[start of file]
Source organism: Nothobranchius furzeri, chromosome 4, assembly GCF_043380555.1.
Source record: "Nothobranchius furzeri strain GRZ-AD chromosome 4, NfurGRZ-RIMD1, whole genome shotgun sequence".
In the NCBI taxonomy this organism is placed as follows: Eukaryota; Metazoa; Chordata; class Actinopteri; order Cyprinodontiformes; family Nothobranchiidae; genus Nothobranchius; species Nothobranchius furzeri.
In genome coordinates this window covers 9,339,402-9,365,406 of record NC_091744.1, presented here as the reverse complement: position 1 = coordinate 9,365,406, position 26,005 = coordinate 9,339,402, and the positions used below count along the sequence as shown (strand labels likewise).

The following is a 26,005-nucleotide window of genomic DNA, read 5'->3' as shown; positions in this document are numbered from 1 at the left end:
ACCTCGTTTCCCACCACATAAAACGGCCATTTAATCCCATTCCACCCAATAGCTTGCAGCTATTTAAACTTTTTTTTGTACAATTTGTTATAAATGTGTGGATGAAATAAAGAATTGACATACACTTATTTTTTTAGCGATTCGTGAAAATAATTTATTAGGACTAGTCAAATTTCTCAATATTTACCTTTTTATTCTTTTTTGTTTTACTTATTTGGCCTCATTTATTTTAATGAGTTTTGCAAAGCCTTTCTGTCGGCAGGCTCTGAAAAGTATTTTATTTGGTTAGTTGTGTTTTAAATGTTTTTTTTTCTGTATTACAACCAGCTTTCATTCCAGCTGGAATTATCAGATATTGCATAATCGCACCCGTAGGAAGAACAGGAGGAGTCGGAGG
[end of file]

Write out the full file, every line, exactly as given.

Source organism: Nothobranchius furzeri, chromosome 4, assembly GCF_043380555.1.
Source record: "Nothobranchius furzeri strain GRZ-AD chromosome 4, NfurGRZ-RIMD1, whole genome shotgun sequence".
In the NCBI taxonomy this organism is placed as follows: Eukaryota; Metazoa; Chordata; class Actinopteri; order Cyprinodontiformes; family Nothobranchiidae; genus Nothobranchius; species Nothobranchius furzeri.
In genome coordinates this window covers 9,339,402-9,365,406 of record NC_091744.1, presented here as the reverse complement: position 1 = coordinate 9,365,406, position 26,005 = coordinate 9,339,402, and the positions used below count along the sequence as shown (strand labels likewise).

The following is a 26,005-nucleotide window of genomic DNA, read 5'->3' as shown; positions in this document are numbered from 1 at the left end:
ACCTCGTTTCCCACCACATAAAACGGCCATTTAATCCCATTCCACCCAATAGCTTGCAGCTATTTAAACTTTTTTTTGTACAATTTGTTATAAATGTGTGGATGAAATAAAGAATTGACATACACTTATTTTTTTAGCGATTCGTGAAAATAATTTATTAGGACTAGTCAAATTTCTCAATATTTACCTTTTTATTCTTTTTTGTTTTACTTATTTGGCCTCATTTATTTTAATGAGTTTTGCAAAGCCTTTCTGTCGGCAGGCTCTGAAAAGTATTTTATTTGGTTAGTTGTGTTTTAAATGTTTTTTTTTCTGTATTACAACCAGCTTTCATTCCAGCTGGAATTATCAGATATTGCATAATCGCACCCGTAGGAAGAACAGGAGGAGTCGGAGG